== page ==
Thanks to Kelly for suggesting our Baby Name of the Day.
In Greek myth, Orion was a heroic figure, both in life and beyond. Odysseus met him in the underworld.
Written accounts of his feats are lost, but we know a few things about the legendary hunter: he could walk on the water, because his father was Poseidon, god of the oceans. He wasn’t always virtuous or even-tempered. In fact, he met his death at the hands of an oversized scorpion, dispatched by Gaia. Why, you ask? While hunting, Orion boasted that he could kill every animal on earth. Gaia – the personification of the Earth – took revenge.
After his death, the gods took pity and allowed to spend the hereafter as a constellation.
Many cultures recognize the pattern of stars, giving it different names and attaching other stories.
There are references to the constellation dating back more than 30,000 years, and many cultures recognize the pattern and have their own names and stories associated with the stars.
The Orion Nebula is also located within the constellation, bright enough to be visible to the naked eye in some places. Records date to the early 1600s.
SHIPS AND SONGS AND REAL BOYS, TOO
The Royal Navy gave the name to ships. Ford sold an Orion sedan in Europe. Various space-going vessels have used the name, too. Jethro Tull and Metallica both wrote songs about the hunter. A 1977 novel titled Orion supposed what would happen if a rock star faked his own death, and then a real singer took the stage name Orion in 1980, fueling the stories that Elvis Presley was alive.
Orion Pictures released dozens of successful movies in the 1970s, 80s, and early 90s, from Amadeus to Silence of the Lambs.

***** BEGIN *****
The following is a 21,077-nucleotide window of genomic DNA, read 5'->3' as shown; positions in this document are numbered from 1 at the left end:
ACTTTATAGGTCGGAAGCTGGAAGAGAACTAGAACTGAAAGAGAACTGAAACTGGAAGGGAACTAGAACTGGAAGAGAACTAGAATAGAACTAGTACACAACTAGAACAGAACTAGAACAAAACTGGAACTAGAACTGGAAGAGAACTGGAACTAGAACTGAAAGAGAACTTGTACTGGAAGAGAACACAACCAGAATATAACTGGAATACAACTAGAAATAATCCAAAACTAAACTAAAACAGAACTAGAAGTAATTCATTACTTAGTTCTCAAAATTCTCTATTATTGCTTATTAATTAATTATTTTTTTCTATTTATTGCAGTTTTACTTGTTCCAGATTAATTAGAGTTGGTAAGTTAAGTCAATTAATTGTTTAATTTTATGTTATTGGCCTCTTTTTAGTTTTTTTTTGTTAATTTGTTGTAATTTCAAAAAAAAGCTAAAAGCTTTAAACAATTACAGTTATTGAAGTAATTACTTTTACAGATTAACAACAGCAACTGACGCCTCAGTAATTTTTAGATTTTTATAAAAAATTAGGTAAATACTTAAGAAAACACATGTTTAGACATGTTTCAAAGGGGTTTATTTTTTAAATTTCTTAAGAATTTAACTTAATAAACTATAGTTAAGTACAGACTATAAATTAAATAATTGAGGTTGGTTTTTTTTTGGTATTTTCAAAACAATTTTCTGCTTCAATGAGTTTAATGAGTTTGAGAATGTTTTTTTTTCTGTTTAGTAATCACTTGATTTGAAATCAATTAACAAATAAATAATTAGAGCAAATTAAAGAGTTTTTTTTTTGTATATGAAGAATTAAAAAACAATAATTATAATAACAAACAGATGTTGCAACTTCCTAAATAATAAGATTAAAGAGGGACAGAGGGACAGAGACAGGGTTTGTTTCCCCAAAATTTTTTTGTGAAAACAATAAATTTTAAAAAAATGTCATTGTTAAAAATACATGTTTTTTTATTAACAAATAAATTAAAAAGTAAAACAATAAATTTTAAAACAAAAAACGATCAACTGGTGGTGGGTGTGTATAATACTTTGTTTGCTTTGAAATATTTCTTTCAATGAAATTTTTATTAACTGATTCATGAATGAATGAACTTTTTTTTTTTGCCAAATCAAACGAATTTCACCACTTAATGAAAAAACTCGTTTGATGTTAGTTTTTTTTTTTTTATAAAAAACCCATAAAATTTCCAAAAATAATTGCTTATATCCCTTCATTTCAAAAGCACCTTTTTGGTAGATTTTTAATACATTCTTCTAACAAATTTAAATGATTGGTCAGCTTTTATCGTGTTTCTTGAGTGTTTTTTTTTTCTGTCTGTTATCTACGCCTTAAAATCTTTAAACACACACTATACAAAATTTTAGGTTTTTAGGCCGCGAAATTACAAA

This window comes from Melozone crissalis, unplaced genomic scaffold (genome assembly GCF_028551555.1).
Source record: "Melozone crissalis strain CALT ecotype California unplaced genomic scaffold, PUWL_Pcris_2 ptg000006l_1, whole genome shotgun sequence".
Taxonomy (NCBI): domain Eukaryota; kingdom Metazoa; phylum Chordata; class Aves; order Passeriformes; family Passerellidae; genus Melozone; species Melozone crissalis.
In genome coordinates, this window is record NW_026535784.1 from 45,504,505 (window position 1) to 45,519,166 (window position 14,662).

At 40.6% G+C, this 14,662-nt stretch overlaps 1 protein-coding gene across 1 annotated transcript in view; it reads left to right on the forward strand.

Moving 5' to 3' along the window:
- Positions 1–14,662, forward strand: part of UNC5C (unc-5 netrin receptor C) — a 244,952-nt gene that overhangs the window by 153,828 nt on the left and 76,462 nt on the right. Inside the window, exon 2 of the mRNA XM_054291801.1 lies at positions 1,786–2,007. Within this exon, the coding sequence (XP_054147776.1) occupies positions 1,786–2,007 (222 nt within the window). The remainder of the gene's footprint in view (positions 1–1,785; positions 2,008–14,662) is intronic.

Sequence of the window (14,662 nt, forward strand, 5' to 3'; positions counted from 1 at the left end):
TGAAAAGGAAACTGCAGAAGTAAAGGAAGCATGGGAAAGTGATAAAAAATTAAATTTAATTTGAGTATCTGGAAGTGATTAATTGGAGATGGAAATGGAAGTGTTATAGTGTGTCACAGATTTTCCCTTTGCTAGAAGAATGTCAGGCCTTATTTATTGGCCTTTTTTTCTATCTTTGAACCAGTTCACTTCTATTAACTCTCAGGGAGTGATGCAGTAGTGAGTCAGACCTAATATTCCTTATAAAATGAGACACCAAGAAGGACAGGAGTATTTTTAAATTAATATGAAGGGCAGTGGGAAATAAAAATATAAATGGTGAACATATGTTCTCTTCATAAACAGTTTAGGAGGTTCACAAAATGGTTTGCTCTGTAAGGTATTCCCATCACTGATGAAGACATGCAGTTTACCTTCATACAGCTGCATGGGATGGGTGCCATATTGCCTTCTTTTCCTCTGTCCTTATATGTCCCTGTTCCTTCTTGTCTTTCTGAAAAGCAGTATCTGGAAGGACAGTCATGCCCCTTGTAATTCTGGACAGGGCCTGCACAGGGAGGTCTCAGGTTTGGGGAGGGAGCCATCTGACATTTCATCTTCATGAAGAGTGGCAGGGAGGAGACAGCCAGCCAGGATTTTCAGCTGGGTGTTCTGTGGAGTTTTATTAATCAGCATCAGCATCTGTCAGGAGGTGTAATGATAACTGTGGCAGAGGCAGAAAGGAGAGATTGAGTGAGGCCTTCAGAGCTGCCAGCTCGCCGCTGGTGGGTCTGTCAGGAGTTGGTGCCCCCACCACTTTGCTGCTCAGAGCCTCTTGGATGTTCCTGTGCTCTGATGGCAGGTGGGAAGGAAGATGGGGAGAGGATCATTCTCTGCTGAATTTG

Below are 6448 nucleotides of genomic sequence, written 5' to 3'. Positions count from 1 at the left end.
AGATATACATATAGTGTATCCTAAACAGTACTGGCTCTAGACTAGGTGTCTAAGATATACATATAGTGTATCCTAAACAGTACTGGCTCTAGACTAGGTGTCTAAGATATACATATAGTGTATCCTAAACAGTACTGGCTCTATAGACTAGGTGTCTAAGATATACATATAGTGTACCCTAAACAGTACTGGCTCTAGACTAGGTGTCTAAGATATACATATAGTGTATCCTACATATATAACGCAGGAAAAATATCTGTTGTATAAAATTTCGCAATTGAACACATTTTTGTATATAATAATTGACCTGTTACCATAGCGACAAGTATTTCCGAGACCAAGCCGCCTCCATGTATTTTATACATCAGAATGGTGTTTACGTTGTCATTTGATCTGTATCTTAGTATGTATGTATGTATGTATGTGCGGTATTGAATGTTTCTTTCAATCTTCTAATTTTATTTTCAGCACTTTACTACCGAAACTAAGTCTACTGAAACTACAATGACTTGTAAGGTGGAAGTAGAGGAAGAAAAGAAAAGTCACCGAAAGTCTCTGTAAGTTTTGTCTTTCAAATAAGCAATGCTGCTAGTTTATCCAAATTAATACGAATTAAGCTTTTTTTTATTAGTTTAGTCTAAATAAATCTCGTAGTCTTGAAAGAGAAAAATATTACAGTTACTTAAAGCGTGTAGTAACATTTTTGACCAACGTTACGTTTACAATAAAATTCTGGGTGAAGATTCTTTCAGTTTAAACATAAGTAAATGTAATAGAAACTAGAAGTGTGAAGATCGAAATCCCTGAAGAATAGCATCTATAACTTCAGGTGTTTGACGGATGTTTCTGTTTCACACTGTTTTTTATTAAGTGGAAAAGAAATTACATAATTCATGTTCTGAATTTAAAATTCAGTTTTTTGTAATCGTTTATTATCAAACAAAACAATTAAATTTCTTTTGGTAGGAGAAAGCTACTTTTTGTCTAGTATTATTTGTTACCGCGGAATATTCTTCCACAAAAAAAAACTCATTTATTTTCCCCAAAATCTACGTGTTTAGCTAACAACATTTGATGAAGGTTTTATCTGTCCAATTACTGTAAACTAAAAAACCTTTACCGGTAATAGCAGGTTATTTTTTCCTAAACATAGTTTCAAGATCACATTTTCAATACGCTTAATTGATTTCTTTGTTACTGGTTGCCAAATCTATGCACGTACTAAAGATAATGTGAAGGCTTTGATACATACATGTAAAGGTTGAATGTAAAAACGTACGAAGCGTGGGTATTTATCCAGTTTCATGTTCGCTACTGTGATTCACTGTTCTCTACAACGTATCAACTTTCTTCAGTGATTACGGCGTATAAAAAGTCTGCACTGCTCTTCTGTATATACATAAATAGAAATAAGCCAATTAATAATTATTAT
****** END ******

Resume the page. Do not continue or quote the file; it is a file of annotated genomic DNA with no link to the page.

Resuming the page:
Despite all of those fantastic uses, there have been real men who answered to the name – a handful in the nineteenth century, and even more throughout the twentieth. Writer Mark Twain had an older brother, journalist and Nevada pioneer Orion Clemens.
One of the youngest ever Medal of Honor recipients was a drummer boy in the Union Army, a child with the grand name Orion Perseus Howe. Just twelve years old when we he set out to join the Illinois volunteers, Howe would distinguish himself on the battlefield two years later. He remained on the field until he’d reported the need for additional ammunition. Howe was seriously injured in the line of duty, but after recovering, returned and continued his service. He lived to the ripe old age of 81.
BY THE NUMBERS
Until recent years, Orion was seen in the night sky, not the playground.
The name first cracked the US Top 1000 back in 1887, but wasn’t a constant presence until 1994. At #326 as of 2020, the name is near its most popular ever.
What’s behind the rise of the baby name Orion?
It’s similar to long-time favorite Ryan, as well as traditional boy names like Julian and Adrian. Many of those choices currently feature in the US Top 100.
Plus, we love vowel-forward names, like Oliver and Owen.
Science fiction uses are plentiful, from a computer game series to a race of aliens in Star Trek, and a series of novels by Ben Bova. And, yes, there’s a minor Harry Potter character by the name, Sirius Black’s dad.
Overall, the baby name Orion offers a stylish, on-trend sound at a moment parents are looking to mythology for inspiration. Most of us can look in the night sky and pick out the constellation, even if we know little of the hunter’s story.
It combines to make a name that feels mainstream and just a little bit daring, all at once.
What do you think of the baby name Orion? Have you met any boys with the name?
This post was originally published on May 18, 2008. It was updated in August 2010, and later substantially revised and re-posted on October 19, 2015. Further revisions followed on June 16, 2020.